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Marble in history

Marble and stone, more generally classified as rocks, have always been used in the world of architecture for the construction of major works. The reasons for this choice are primarily to be found in the structural qualities of the material with excellent workability, mechanical strength and extraordinary aesthetic characteristics. The Greeks, for example, used the Pentelic for the construction of their temples while the Romans used the famous Travertine for the construction of the Colosseum and many other works. Pentelico is a fine-grained crystalline marble with an ivory white background with light green veins and shades tending to golden yellow, while Travertine is a limestone with an ivory background characterized by the characteristic macro-porosity.

In Italy, the period that consecrated the excellence of marble in architecture and sculpture was certainly the Renaissance, thanks to the works of great artists such as Michelangelo and Donatello. The marbles that were used by the masters were those extracted in the Apuan-Versilian area, in particular the classic white Carrara marble, the white Statuario and the Calacatta. The first is characterized by a white background tending to light gray with light veins or "stakes" of dark gray tending to black, the second has a pure white background with marked dark gray veins while the third has a background white tending to ivory with light gray veins.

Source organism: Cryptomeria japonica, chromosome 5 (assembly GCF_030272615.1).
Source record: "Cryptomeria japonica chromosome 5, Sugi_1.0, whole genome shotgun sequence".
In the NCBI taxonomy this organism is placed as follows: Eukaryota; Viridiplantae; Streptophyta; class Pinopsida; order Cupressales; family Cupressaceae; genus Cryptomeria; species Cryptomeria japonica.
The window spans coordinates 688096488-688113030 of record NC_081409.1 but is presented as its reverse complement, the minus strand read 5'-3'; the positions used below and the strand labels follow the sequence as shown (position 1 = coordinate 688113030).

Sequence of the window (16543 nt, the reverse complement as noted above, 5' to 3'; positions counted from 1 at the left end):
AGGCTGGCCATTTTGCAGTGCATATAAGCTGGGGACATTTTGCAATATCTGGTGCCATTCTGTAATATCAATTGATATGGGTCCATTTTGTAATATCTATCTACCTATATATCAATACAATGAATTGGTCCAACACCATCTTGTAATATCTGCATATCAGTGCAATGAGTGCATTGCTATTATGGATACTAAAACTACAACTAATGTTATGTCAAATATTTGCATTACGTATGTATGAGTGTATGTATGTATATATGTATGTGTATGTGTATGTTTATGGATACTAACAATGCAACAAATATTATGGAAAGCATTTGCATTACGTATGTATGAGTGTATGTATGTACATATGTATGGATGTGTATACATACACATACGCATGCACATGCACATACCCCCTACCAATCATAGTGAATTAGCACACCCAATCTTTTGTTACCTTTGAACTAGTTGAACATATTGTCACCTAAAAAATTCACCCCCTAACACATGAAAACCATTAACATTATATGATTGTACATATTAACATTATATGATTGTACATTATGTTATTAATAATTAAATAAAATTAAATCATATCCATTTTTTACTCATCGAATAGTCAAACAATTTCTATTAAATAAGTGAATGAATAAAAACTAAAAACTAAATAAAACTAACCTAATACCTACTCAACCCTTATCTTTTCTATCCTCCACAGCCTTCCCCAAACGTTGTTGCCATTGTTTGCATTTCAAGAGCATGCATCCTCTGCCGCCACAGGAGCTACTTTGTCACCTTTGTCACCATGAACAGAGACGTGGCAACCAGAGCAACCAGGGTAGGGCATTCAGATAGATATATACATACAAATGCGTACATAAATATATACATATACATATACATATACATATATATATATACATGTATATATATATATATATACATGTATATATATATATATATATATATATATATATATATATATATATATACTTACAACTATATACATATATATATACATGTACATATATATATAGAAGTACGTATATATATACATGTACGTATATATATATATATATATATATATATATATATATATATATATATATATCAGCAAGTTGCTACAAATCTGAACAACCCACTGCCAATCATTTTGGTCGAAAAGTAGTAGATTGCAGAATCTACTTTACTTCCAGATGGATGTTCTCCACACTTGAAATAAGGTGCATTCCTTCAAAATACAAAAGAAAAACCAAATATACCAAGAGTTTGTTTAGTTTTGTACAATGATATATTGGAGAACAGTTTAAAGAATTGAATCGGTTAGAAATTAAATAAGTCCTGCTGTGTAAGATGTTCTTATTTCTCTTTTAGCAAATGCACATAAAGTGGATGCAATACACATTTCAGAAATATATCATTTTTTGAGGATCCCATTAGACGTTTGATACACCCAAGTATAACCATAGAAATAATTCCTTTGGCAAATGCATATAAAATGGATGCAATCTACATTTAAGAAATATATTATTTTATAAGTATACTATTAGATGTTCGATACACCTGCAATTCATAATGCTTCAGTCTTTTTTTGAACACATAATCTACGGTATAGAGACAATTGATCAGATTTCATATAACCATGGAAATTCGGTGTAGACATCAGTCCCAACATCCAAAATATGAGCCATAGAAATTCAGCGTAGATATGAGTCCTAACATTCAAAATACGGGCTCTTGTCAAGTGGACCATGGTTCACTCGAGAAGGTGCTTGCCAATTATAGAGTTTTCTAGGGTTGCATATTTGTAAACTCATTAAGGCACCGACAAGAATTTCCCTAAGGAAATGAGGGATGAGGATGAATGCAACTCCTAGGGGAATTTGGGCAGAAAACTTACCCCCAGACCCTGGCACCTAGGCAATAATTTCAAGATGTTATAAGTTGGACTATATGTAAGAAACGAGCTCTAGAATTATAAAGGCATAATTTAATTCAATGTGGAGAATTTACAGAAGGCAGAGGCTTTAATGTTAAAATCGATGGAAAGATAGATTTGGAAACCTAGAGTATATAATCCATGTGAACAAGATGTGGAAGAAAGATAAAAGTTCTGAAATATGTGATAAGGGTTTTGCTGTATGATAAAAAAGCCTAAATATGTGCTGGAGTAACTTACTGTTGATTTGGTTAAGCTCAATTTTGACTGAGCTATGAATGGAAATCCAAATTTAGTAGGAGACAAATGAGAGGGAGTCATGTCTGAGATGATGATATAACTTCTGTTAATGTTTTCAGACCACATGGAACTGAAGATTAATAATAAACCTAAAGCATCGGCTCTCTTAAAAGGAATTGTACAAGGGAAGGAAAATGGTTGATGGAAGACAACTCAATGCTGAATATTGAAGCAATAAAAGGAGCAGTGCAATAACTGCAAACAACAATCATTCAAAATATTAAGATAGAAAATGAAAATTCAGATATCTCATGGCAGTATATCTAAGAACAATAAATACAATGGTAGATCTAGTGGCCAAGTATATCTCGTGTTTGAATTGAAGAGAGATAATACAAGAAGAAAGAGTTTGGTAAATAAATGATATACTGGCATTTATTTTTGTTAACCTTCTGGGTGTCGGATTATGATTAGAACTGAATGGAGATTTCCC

scultura storia
marmo pilastro

The uniqueness of these precious materials, the refinement of extraction techniques and the technological advances in the slab transformation chain, have sanctioned the success of Italian marble, appreciated all over the world for the elegance and purity of its crystalline structure. . The applications range from outdoor to interior design with interesting experiments in furnishing accessories and objects of pure design.